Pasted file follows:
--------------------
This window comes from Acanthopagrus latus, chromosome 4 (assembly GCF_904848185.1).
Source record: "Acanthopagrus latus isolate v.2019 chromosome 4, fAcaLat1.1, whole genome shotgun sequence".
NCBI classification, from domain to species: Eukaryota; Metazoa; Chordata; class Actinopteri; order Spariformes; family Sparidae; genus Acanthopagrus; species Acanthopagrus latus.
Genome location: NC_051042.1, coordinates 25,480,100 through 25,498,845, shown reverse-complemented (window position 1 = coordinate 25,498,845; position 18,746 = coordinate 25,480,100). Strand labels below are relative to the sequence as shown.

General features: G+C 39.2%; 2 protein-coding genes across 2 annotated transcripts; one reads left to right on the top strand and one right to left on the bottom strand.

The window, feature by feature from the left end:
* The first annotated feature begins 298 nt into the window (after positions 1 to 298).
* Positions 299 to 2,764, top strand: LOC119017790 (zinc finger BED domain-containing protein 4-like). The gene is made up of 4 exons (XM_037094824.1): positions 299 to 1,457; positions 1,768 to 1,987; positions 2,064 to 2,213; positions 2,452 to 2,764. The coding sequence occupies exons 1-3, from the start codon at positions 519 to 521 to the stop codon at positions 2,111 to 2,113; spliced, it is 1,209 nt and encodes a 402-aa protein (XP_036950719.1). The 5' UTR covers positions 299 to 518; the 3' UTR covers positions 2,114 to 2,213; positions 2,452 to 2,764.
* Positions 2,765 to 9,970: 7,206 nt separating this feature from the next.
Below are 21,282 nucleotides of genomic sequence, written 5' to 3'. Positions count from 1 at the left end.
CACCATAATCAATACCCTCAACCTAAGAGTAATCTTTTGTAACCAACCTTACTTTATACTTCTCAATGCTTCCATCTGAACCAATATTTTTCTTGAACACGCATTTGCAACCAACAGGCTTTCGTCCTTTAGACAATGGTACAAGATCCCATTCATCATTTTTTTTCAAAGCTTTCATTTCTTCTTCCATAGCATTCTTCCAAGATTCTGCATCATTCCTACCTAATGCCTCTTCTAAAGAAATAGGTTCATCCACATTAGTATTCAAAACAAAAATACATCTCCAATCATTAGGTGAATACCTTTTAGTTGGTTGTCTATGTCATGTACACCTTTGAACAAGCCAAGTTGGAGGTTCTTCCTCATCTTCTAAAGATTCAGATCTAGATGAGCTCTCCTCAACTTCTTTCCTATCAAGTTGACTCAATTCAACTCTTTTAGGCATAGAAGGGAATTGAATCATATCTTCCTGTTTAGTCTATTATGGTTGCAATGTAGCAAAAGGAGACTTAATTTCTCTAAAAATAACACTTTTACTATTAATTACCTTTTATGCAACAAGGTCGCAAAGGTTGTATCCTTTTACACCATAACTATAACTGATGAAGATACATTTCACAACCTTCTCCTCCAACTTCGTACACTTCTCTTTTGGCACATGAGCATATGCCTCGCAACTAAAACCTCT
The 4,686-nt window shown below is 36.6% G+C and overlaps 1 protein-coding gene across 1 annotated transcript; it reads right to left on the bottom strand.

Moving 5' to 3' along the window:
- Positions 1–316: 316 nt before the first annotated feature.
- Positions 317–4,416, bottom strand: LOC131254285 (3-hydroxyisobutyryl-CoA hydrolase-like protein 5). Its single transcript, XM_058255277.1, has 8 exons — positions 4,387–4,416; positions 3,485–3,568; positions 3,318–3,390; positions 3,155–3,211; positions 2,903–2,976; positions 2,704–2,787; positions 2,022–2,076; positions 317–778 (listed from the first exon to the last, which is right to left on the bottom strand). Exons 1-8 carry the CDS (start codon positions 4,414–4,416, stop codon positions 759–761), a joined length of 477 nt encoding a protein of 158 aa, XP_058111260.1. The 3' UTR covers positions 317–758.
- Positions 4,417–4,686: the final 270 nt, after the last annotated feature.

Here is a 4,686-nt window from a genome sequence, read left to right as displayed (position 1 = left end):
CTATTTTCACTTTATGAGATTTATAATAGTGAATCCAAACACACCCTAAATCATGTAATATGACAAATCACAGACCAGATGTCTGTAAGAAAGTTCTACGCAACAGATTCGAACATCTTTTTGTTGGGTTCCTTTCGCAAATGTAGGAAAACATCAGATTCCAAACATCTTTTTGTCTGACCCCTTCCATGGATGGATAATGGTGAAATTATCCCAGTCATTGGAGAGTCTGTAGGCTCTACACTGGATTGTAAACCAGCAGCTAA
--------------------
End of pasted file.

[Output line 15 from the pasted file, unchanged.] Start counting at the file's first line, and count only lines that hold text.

- Positions 317–4,416, bottom strand: LOC131254285 (3-hydroxyisobutyryl-CoA hydrolase-like protein 5). Its single transcript, XM_058255277.1, has 8 exons — positions 4,387–4,416; positions 3,485–3,568; positions 3,318–3,390; positions 3,155–3,211; positions 2,903–2,976; positions 2,704–2,787; positions 2,022–2,076; positions 317–778 (listed from the first exon to the last, which is right to left on the bottom strand). Exons 1-8 carry the CDS (start codon positions 4,414–4,416, stop codon positions 759–761), a joined length of 477 nt encoding a protein of 158 aa, XP_058111260.1. The 3' UTR covers positions 317–758.